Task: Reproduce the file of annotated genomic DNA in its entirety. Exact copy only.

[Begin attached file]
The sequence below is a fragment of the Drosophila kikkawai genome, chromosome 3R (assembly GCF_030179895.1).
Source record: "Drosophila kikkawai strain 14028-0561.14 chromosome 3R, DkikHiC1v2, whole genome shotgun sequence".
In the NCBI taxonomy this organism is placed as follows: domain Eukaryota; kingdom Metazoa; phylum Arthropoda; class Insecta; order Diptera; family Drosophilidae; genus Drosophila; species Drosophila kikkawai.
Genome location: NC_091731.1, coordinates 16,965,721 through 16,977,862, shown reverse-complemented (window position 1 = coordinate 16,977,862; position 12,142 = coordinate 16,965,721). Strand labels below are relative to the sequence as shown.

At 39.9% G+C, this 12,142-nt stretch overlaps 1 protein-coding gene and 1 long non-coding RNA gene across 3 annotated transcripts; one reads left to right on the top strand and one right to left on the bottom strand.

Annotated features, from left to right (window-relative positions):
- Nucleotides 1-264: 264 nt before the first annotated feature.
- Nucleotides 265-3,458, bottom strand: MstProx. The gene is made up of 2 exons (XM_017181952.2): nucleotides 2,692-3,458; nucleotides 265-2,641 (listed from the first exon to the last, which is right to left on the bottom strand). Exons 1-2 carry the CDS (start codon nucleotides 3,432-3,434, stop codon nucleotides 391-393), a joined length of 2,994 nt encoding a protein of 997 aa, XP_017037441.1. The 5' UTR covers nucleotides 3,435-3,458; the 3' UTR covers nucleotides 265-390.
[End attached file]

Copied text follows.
The sequence below is a fragment of the Drosophila kikkawai genome, chromosome 3R (assembly GCF_030179895.1).
Source record: "Drosophila kikkawai strain 14028-0561.14 chromosome 3R, DkikHiC1v2, whole genome shotgun sequence".
In the NCBI taxonomy this organism is placed as follows: domain Eukaryota; kingdom Metazoa; phylum Arthropoda; class Insecta; order Diptera; family Drosophilidae; genus Drosophila; species Drosophila kikkawai.
Genome location: NC_091731.1, coordinates 16,965,721 through 16,977,862, shown reverse-complemented (window position 1 = coordinate 16,977,862; position 12,142 = coordinate 16,965,721). Strand labels below are relative to the sequence as shown.

At 39.9% G+C, this 12,142-nt stretch overlaps 1 protein-coding gene and 1 long non-coding RNA gene across 3 annotated transcripts; one reads left to right on the top strand and one right to left on the bottom strand.

Annotated features, from left to right (window-relative positions):
- Nucleotides 1-264: 264 nt before the first annotated feature.
- Nucleotides 265-3,458, bottom strand: MstProx. The gene is made up of 2 exons (XM_017181952.2): nucleotides 2,692-3,458; nucleotides 265-2,641 (listed from the first exon to the last, which is right to left on the bottom strand). Exons 1-2 carry the CDS (start codon nucleotides 3,432-3,434, stop codon nucleotides 391-393), a joined length of 2,994 nt encoding a protein of 997 aa, XP_017037441.1. The 5' UTR covers nucleotides 3,435-3,458; the 3' UTR covers nucleotides 265-390.